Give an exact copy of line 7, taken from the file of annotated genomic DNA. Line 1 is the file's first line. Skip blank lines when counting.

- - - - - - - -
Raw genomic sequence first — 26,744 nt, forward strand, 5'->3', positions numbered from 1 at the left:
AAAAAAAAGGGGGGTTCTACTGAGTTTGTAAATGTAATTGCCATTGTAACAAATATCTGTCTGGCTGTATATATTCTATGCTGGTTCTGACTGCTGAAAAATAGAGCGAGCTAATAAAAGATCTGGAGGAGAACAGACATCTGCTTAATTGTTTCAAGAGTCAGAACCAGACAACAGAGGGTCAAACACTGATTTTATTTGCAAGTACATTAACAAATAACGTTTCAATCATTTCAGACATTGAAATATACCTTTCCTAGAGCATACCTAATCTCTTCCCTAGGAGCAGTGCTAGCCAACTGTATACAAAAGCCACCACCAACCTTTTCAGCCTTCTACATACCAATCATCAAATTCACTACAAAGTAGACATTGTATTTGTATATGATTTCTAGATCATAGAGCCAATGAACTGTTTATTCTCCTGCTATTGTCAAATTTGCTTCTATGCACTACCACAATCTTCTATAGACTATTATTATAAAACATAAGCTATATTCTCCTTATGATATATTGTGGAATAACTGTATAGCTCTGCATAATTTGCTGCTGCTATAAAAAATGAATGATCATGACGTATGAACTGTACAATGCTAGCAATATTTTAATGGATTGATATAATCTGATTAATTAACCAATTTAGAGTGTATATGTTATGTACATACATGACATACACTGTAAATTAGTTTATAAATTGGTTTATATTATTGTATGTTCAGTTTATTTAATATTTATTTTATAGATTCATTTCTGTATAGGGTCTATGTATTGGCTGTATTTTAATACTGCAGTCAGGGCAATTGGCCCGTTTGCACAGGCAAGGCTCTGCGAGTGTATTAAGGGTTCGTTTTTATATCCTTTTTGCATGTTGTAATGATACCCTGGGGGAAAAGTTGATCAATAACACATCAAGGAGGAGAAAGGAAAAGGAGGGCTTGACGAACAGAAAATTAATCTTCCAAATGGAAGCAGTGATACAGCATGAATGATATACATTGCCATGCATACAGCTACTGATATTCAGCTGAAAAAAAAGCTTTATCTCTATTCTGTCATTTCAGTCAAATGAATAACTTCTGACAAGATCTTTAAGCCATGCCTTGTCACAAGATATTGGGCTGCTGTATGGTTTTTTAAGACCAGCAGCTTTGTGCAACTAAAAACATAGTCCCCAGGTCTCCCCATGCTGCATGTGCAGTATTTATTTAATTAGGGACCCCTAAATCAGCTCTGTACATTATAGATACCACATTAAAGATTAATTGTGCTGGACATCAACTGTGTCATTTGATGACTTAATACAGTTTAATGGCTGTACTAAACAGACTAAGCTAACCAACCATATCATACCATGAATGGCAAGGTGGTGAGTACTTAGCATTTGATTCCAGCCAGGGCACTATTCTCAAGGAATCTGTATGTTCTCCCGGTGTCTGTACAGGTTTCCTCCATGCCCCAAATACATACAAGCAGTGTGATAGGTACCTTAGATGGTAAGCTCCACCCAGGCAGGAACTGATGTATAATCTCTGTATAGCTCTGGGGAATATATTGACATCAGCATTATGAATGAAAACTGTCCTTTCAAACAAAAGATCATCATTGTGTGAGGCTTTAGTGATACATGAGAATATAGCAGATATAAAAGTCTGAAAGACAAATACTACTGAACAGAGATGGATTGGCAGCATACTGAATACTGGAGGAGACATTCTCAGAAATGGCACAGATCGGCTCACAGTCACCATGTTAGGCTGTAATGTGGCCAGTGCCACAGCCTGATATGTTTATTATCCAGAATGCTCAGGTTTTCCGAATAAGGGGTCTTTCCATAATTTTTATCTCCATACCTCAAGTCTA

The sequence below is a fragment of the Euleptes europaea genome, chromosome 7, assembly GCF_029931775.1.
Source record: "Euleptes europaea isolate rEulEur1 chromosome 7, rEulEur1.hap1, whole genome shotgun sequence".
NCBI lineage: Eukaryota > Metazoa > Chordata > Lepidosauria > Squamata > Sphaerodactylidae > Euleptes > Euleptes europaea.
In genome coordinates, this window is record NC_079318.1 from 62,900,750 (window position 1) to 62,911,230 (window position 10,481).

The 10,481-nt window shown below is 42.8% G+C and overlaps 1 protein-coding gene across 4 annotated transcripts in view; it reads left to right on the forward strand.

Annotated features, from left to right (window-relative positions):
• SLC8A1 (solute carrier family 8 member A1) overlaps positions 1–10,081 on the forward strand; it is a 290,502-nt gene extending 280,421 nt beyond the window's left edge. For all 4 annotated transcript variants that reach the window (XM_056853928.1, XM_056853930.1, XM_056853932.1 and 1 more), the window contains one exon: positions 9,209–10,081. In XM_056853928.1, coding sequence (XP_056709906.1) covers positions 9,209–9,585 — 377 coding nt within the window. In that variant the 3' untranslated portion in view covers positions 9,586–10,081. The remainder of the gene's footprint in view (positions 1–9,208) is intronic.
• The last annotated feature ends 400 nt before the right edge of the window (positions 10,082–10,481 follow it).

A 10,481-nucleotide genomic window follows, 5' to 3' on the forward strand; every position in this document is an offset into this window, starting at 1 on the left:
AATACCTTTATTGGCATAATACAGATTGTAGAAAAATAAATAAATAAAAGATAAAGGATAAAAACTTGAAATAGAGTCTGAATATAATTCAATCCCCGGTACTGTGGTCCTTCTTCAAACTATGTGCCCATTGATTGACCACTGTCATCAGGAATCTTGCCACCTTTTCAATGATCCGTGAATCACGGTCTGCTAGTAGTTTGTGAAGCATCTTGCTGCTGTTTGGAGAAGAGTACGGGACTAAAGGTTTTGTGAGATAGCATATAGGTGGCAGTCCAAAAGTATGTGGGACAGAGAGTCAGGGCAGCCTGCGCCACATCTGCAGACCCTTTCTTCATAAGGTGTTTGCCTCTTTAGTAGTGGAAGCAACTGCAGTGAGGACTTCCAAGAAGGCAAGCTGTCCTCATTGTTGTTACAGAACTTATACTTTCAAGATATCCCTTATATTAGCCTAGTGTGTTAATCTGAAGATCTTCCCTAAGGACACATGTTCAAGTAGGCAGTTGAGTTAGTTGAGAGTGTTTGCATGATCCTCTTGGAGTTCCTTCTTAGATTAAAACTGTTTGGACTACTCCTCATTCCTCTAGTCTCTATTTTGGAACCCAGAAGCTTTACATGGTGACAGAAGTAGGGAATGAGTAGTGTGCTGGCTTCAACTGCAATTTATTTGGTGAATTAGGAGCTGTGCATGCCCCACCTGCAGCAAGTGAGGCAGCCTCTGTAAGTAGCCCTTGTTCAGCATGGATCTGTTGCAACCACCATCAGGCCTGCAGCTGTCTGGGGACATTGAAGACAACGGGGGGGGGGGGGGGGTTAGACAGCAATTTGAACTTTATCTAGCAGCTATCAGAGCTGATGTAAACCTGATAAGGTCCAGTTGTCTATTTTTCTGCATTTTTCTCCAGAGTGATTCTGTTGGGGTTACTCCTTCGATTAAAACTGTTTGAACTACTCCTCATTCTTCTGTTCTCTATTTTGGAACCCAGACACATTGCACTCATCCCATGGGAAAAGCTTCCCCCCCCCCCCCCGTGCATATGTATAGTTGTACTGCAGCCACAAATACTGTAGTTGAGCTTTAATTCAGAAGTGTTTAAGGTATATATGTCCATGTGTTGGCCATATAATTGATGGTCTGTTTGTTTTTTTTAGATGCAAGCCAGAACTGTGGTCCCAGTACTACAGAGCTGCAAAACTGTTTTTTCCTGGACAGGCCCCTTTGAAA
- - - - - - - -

The 10,481-nt window shown below is 42.8% G+C and overlaps 1 protein-coding gene across 4 annotated transcripts in view; it reads left to right on the forward strand.